While it’s always easier to craft a plan when you’re in opposition, both the NDP and Conservatives are taking seriously the idea that we need many, many new homes. The Liberals are, clearly, not. And it’s not hard to figure out why: Flooding the market with homes will mean prices of existing homes stop increasing so rapidly. That’s bad news if you banked your future on permanent housing price growth.
Health battle: O’Toole offered “choice” in health care on Tuesday, promising not to stop provinces allowing people to pay for faster access to health care, a day after the Liberals vowed to claw back cash from premiers that do that, the Globe reports. Scott Moe condemned the Liberals for saying they would penalize Saskatchewan if it continues to allow people to pay out-of-pocket for MRIs. In that province, for-profit clinics can charge individuals for MRIs if they provide an equal number of free scans to people on the public waiting list.
O’Toole supports that kind of thing: “I support universal access in our system, public and free. And I also support provinces making sure that they can offer more choice, faster service and less waits for their citizens.”
Trudeau does not: “There are penalties for private delivery of services that we have brought in over the past [few] years in a number of different cases. We will continue to stand up for a public, universal health care system, unlike Erin O’Toole.”
Trudeau took time from the campaign trail to participate in a virtual G7 meeting over Afghanistan, CP reports. He said Canada is prepared to keep its military personnel in Afghanistan after an Aug. 31 American deadline. Earlier, he said he is not having a hard time managing the crisis from the campaign trail, the Globe reports.
Singh tackles LTCs: While O’Toole and Trudeau were trading attacks over health care, Jagmeet Singh went to Mississauga, where he promised to put an end to for-profit long-term care, Global reports. He spoke about the horrors of the homes during the pandemic, where some of the worst failures happened in for-profit homes, but didn’t have details on exactly how the federal government could shift them to public hands.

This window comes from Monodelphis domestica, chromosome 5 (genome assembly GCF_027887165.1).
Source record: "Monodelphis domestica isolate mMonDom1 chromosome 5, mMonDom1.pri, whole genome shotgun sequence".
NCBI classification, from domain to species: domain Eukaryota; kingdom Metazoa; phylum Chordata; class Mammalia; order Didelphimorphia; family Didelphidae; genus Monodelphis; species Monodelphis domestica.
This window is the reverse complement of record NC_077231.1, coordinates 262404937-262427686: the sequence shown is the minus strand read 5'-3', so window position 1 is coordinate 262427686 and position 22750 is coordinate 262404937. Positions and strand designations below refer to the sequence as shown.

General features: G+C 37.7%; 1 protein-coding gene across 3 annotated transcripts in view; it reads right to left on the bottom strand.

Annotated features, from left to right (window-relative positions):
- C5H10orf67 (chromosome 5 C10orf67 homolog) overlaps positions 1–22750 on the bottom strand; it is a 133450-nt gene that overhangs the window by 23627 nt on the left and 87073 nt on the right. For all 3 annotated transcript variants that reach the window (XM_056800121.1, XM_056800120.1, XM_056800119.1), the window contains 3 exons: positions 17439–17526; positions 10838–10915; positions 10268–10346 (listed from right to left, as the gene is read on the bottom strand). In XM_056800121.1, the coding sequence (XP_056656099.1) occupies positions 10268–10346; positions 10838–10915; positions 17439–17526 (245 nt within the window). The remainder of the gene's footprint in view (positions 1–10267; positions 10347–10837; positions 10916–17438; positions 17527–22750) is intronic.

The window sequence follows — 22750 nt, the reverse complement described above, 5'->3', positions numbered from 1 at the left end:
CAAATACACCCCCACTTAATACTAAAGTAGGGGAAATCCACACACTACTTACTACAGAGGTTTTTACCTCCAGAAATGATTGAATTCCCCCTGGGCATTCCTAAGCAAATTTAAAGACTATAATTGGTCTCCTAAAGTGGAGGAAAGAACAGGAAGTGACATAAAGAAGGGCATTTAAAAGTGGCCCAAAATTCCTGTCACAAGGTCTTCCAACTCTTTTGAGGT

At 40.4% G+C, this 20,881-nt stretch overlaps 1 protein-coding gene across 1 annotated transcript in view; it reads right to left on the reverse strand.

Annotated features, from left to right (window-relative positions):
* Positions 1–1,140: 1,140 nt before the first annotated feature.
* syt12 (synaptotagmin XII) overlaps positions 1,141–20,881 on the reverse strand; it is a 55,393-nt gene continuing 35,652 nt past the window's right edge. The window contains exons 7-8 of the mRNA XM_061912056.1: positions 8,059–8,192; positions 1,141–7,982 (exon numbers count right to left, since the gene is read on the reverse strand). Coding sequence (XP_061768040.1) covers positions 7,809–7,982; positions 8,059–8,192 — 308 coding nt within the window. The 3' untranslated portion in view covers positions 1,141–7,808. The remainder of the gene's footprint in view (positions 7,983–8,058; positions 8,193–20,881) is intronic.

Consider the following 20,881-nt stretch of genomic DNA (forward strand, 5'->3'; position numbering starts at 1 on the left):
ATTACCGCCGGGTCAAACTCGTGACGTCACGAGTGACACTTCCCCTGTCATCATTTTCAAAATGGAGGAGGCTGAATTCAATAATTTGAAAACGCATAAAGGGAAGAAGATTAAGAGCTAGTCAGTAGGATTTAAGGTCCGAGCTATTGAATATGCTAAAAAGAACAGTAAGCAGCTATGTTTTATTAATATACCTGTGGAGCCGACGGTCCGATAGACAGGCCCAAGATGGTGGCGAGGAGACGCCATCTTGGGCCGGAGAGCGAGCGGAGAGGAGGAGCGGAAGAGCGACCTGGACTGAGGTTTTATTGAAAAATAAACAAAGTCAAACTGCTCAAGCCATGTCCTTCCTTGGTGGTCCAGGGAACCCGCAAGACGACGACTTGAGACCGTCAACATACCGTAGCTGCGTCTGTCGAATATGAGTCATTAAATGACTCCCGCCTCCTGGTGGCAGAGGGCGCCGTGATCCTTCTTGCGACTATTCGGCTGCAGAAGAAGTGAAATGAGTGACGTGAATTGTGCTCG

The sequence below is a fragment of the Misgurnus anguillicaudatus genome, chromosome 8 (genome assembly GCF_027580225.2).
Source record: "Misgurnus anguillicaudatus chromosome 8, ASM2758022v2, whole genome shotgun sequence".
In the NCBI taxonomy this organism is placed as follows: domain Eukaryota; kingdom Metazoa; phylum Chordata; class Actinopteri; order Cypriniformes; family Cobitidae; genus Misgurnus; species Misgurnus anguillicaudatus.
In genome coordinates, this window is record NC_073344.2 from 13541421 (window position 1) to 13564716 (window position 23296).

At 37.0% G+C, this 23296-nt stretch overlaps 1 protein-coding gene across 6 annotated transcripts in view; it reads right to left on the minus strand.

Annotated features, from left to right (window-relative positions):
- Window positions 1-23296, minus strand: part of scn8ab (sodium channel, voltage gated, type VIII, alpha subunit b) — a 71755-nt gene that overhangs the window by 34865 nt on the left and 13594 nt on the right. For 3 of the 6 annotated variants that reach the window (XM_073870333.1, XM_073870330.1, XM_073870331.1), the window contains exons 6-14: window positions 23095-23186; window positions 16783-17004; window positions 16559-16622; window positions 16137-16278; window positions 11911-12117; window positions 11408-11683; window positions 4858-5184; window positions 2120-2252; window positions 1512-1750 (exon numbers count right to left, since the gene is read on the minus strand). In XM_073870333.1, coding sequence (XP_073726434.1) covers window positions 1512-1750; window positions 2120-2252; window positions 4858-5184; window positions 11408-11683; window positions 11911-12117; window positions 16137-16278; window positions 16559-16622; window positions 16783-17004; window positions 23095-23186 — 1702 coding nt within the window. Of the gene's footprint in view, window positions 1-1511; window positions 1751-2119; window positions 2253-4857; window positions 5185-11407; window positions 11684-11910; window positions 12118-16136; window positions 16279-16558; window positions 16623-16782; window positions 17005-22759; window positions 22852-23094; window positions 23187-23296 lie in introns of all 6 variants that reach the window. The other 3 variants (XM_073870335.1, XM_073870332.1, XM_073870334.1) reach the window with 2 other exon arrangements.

“We can figure out a way to make sure this is better using the Canada Health Act the same way we did when we tackled private hospitals.” When asked how much it would cost for the federal government to take control of all the long-term care facilities across the country, Singh said, “We can’t afford not to act,” though he didn’t directly answer the question in terms of the projected price tag.
Numbers: If that’s not election news for you, have a look at Abacus’s big release from Tuesday, which has lots of interesting stuff on how voters are changing their intentions. Bruce Anderson notes that if Tory numbers go up, the Liberals might be able to persuade soft New Democrat and Green supporters, a familiar dynamic in a Canadian election.
Based on our momentum numbers, Mr. Singh likely had the best week with Mr. O’Toole not far behind. Mr. O’Toole seems to have made a lot of progress over the first week as his positives are up 6-points in a week but he still has a wide affinity gap that he will need to close quickly. The NDP are inching up, especially in Ontario, but the Conservatives are still stuck below 30% in our tracking. This data also shows that much of NDP and Green support is soft, and many might be persuaded to vote strategically if the Conservatives appear in contention. By a 66-point margin, soft NDP and Green supporters would prefer some form of Liberal government rather than a Conservative government after the election is over.
— Stephen Maher